Community Services Block Grant Public Community Action Agencies Advisory Boards
Introduction • Introduction and History of Community Action • Organization, composition, and term limits of CAA Boards • Basic Functions and Operations of a Public CAA’s Advisory Board • Board Operations • Standing Committees • Increasing Board Effectiveness • Evaluating Program Effectiveness
History of Community Action • The Economic Opportunity Act of 1964 was passed as part of President Johnson’s “War on Poverty” which created a federal Office of Economic Opportunity (OEO). • Green and Quie Amendments were passed in 1967 that required local government designation of CAA’s and created the tri-partite Board structure that still exists today • Community Services Amendments were passed in 1974 that replaced the OEO with the Community Services Administration (CSA). • The Economic Opportunity Act was rescinded and the CSA abolished in 1981; replaced by the Community Services Block Grant which delegated responsibility for the administration of community action agencies to the states. • The Community Action Act was passed by the Virginia General Assembly and signed by Governor Robb in 1982, which established the legislative framework for the present network of 26 local and 3 statewide community action agencies.
Statutory Authority • The federal “Community Services Block Grant Act” (42 U.S.C. 9901 et seq.) • The Virginia Community Action Act (Sec. 2.2-5400 – 5408)
Type of Board The Virginia Community Action Act – Sec. 2.2-5403, paragraph E reads as follows: “Where a local subdivision of the Commonwealth acts as or has designated a community action agency, the local governing body shall determine the responsibilities and authority of the community action board.” As such, the local board of supervisors or city council serves as the governing body, delegating those responsibilities and authority to the CAA Board that it deems appropriate. The CAA Board then functions as an “advisory board” within the boundaries of the responsibilities and authority granted by the local governing body (i.e. – City Council or Board of Supervisors)
CAA Board Composition • No less than 15 members • Tri-Partite Board Structure • One-Third of members must be elected public officials or their designees • At least One-Third of members shall be persons chosen democratically to represent the poor of the area served • Remaining members represent business, industry, labor, religious, social service, education or other major community groups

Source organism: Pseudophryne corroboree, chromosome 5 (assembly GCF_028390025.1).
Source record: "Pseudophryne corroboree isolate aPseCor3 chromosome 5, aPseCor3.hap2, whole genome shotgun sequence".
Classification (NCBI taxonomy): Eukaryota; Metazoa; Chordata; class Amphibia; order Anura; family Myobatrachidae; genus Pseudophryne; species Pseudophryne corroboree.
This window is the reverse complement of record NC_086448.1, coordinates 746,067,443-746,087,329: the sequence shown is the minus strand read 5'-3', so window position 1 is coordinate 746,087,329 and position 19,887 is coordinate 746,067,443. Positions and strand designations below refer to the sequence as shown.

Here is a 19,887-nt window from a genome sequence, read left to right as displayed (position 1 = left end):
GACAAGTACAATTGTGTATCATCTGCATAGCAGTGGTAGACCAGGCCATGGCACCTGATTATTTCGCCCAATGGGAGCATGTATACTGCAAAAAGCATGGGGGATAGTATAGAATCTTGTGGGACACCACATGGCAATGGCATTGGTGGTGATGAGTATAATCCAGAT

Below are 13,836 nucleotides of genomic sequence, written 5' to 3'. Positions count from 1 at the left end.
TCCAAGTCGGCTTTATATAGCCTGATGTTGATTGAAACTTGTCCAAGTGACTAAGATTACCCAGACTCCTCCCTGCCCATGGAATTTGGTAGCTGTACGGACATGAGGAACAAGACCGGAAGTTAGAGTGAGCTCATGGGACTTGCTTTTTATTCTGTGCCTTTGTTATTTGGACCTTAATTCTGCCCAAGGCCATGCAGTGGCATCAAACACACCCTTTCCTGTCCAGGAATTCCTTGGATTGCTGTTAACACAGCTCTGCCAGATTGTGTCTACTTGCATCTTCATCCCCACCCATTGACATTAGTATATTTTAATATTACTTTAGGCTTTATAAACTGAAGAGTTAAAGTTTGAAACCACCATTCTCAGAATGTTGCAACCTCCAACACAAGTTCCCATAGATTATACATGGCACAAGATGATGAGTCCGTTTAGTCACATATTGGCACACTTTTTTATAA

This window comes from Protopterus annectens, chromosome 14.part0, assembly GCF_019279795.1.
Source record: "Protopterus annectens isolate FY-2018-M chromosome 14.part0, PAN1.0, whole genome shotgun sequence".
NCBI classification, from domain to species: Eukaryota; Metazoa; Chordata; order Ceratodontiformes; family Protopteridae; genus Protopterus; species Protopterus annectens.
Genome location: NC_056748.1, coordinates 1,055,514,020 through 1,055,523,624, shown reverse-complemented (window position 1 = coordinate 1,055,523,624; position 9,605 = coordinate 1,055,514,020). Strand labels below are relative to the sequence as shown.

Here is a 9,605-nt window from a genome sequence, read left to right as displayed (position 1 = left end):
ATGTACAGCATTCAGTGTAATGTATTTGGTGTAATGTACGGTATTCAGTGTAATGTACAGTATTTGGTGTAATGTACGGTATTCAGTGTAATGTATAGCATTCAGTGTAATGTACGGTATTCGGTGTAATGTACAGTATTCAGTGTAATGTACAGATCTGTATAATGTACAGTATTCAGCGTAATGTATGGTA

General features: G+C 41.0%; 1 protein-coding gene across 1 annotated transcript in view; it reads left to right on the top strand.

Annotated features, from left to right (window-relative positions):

Term Limits in Virginia • Term limits for Community Action Board members are established by The Virginia Community Action Act. • Elected public officials and their designees have no term limits. • All other CAA Board members have the following term limits: • No More than Five (5) Consecutive Years and • No More than a Total of Ten (10) Years. • Board service as an elected or appointed public official does not count toward term limits imposed on board members from the other two sectors.
Advisory Board Functions • Approving grants, contracts, annual program budget requests and operational policies; • Convening public meetings to provide low-income and other persons the opportunity to comment on public policies and programs to reduce poverty; • Annual evaluation of the policies and programs of the CAA and making recommendations to improve the administration of those programs and policies; • Other such functions as may be delegated to it by the local governing body. • These functions are all subject to the will of the local governing body that determines the responsibilities and authority of the CAA advisory board.
Local Participation • The CAA shall consult neighborhood-based organizations composed of residents of the area(s) it serves or members of the groups to be served to assist in planning, conducting, and evaluating components of the community action agency.
Effective Board Members • Attend board and committee meetings regularly; • Have a thorough knowledge of the CAA Board’s By-Laws; • Keep informed of CAA activities; • Ensure that minimum legal/technical requirements are met; • Avoid any semblance of self-dealing by abstaining on anything that might benefit you or a relative/friend; • Advocate for services and programs that are effective in reducing poverty, revitalizing low-income communities, and that assist low-income families and individuals in becoming self-sufficient.